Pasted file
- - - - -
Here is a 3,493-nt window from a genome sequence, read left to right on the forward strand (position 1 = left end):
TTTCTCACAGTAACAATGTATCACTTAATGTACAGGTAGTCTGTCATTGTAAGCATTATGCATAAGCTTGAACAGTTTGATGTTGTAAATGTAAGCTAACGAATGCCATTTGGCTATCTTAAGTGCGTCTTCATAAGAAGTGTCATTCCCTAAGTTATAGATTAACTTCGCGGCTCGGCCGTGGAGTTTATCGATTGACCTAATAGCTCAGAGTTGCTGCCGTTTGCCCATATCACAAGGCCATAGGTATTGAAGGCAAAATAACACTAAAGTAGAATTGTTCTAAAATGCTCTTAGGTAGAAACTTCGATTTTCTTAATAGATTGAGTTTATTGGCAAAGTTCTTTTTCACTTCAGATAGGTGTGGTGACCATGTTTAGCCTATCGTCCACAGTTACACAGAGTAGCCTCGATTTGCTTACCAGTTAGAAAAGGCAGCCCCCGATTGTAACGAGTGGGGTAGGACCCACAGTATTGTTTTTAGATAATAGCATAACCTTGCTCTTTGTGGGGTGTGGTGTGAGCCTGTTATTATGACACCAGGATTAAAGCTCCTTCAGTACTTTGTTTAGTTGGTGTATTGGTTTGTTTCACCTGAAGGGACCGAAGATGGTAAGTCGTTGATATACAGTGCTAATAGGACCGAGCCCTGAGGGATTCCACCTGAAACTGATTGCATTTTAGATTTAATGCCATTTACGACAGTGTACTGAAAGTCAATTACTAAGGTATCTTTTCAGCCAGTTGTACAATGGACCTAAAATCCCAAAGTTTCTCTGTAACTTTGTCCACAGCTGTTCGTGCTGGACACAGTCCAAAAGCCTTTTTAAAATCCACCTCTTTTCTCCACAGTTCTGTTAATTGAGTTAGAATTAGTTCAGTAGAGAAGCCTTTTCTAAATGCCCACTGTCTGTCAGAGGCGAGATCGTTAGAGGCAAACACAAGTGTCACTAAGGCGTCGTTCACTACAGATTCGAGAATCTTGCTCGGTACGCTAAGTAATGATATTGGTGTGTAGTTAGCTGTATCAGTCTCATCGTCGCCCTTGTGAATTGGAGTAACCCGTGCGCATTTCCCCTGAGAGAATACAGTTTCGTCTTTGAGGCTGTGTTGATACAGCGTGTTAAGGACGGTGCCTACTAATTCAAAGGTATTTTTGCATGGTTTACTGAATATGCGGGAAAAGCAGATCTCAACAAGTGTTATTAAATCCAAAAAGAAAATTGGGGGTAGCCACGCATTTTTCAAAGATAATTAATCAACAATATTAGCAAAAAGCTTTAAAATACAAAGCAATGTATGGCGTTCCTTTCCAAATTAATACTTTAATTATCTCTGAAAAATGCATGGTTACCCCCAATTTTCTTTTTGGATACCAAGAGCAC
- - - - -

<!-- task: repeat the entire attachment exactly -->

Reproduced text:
Here is a 3,493-nt window from a genome sequence, read left to right on the forward strand (position 1 = left end):
TTTCTCACAGTAACAATGTATCACTTAATGTACAGGTAGTCTGTCATTGTAAGCATTATGCATAAGCTTGAACAGTTTGATGTTGTAAATGTAAGCTAACGAATGCCATTTGGCTATCTTAAGTGCGTCTTCATAAGAAGTGTCATTCCCTAAGTTATAGATTAACTTCGCGGCTCGGCCGTGGAGTTTATCGATTGACCTAATAGCTCAGAGTTGCTGCCGTTTGCCCATATCACAAGGCCATAGGTATTGAAGGCAAAATAACACTAAAGTAGAATTGTTCTAAAATGCTCTTAGGTAGAAACTTCGATTTTCTTAATAGATTGAGTTTATTGGCAAAGTTCTTTTTCACTTCAGATAGGTGTGGTGACCATGTTTAGCCTATCGTCCACAGTTACACAGAGTAGCCTCGATTTGCTTACCAGTTAGAAAAGGCAGCCCCCGATTGTAACGAGTGGGGTAGGACCCACAGTATTGTTTTTAGATAATAGCATAACCTTGCTCTTTGTGGGGTGTGGTGTGAGCCTGTTATTATGACACCAGGATTAAAGCTCCTTCAGTACTTTGTTTAGTTGGTGTATTGGTTTGTTTCACCTGAAGGGACCGAAGATGGTAAGTCGTTGATATACAGTGCTAATAGGACCGAGCCCTGAGGGATTCCACCTGAAACTGATTGCATTTTAGATTTAATGCCATTTACGACAGTGTACTGAAAGTCAATTACTAAGGTATCTTTTCAGCCAGTTGTACAATGGACCTAAAATCCCAAAGTTTCTCTGTAACTTTGTCCACAGCTGTTCGTGCTGGACACAGTCCAAAAGCCTTTTTAAAATCCACCTCTTTTCTCCACAGTTCTGTTAATTGAGTTAGAATTAGTTCAGTAGAGAAGCCTTTTCTAAATGCCCACTGTCTGTCAGAGGCGAGATCGTTAGAGGCAAACACAAGTGTCACTAAGGCGTCGTTCACTACAGATTCGAGAATCTTGCTCGGTACGCTAAGTAATGATATTGGTGTGTAGTTAGCTGTATCAGTCTCATCGTCGCCCTTGTGAATTGGAGTAACCCGTGCGCATTTCCCCTGAGAGAATACAGTTTCGTCTTTGAGGCTGTGTTGATACAGCGTGTTAAGGACGGTGCCTACTAATTCAAAGGTATTTTTGCATGGTTTACTGAATATGCGGGAAAAGCAGATCTCAACAAGTGTTATTAAATCCAAAAAGAAAATTGGGGGTAGCCACGCATTTTTCAAAGATAATTAATCAACAATATTAGCAAAAAGCTTTAAAATACAAAGCAATGTATGGCGTTCCTTTCCAAATTAATACTTTAATTATCTCTGAAAAATGCATGGTTACCCCCAATTTTCTTTTTGGATACCAAGAGCAC